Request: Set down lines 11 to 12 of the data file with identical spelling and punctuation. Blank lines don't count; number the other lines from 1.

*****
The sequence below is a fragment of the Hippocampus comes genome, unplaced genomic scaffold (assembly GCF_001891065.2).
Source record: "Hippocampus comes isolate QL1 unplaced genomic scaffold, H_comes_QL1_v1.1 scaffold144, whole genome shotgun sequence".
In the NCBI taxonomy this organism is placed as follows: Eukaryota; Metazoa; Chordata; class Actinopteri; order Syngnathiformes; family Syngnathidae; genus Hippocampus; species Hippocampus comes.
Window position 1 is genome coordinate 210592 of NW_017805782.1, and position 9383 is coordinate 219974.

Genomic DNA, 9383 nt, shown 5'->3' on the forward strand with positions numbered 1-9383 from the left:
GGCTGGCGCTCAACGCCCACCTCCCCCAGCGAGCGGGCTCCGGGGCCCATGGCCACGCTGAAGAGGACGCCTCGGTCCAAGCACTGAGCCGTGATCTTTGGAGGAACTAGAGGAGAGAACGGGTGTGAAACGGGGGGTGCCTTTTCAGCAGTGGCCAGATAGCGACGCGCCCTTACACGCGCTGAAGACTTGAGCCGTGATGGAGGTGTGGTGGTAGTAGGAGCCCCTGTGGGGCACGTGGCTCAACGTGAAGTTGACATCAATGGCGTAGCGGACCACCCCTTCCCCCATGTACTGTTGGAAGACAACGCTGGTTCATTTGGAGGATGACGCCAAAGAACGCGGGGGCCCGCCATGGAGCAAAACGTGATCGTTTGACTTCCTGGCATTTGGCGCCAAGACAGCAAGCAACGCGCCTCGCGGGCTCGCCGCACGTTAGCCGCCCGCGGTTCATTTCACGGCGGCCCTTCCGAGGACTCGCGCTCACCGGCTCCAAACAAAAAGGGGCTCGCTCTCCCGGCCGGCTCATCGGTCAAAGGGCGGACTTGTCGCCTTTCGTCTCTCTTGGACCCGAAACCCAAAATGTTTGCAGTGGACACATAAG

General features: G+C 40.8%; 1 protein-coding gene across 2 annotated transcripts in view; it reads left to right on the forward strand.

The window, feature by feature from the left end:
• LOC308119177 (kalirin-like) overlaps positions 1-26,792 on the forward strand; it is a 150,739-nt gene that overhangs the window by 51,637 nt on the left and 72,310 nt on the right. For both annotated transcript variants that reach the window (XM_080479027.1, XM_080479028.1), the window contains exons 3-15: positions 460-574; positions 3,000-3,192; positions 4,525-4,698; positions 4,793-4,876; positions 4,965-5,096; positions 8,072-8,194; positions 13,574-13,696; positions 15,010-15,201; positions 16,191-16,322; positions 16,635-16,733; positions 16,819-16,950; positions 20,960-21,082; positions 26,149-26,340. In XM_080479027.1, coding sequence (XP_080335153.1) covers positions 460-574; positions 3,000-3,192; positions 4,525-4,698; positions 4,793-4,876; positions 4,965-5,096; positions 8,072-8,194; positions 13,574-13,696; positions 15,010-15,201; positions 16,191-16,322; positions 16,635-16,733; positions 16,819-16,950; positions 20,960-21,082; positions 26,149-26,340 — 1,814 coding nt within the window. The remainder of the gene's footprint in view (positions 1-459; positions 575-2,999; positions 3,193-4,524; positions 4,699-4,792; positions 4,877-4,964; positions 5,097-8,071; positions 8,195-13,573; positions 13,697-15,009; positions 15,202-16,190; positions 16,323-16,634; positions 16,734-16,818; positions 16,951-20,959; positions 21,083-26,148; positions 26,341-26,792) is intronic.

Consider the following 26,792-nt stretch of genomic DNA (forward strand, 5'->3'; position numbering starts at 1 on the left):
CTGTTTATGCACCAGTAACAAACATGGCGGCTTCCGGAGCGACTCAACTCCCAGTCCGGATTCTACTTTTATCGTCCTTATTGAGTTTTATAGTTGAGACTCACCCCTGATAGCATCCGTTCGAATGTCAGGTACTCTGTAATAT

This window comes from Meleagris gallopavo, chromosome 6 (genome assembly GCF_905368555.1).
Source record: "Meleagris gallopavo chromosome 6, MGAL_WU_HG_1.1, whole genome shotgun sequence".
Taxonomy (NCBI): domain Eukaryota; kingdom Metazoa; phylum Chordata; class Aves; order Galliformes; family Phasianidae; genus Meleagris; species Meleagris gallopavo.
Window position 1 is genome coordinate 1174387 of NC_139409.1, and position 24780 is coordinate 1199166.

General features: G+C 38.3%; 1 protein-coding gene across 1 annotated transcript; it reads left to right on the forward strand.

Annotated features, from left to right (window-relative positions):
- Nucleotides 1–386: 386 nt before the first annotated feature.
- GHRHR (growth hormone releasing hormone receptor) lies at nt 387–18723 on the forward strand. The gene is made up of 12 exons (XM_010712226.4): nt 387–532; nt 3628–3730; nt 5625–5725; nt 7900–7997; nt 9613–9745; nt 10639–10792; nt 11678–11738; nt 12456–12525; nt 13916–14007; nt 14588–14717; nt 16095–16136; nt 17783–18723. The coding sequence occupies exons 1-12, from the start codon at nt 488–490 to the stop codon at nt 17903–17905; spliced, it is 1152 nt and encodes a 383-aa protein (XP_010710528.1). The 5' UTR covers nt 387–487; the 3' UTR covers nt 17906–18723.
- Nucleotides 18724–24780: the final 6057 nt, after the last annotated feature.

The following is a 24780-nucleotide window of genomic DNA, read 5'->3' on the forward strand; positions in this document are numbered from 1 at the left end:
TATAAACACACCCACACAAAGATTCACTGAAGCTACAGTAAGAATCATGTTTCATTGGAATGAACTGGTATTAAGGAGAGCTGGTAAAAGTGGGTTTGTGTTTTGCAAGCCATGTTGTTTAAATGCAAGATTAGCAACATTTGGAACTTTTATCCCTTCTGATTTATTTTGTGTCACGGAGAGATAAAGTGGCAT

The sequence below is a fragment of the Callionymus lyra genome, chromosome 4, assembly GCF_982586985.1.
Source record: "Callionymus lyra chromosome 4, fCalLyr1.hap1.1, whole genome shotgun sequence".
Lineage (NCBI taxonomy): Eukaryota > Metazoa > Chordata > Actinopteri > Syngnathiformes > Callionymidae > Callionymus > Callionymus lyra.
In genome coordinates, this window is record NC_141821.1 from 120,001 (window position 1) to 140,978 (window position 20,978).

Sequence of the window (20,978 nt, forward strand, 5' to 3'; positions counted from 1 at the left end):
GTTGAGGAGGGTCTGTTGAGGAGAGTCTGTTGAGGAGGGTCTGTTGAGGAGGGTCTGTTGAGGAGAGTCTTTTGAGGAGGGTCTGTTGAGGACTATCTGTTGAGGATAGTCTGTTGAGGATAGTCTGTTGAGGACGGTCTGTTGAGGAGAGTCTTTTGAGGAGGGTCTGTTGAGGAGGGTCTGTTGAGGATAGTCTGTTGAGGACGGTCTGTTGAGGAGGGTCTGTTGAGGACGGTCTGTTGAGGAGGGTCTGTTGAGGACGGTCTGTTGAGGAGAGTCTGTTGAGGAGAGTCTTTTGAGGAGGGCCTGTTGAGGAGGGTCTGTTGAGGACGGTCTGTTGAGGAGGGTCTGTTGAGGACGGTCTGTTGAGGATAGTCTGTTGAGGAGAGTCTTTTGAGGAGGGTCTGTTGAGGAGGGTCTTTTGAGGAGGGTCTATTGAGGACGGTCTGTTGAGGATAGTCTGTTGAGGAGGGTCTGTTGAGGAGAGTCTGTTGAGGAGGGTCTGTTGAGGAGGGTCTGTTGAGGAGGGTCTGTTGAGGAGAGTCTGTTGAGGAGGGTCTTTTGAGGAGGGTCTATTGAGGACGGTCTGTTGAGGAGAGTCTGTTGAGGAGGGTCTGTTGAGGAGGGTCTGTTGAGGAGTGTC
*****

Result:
CTGTTTATGCACCAGTAACAAACATGGCGGCTTCCGGAGCGACTCAACTCCCAGTCCGGATTCTACTTTTATCGTCCTTATTGAGTTTTATAGTTGAGACTCACCCCTGATAGCATCCGTTCGAATGTCAGGTACTCTGTAATAT

This window comes from Meleagris gallopavo, chromosome 6 (genome assembly GCF_905368555.1).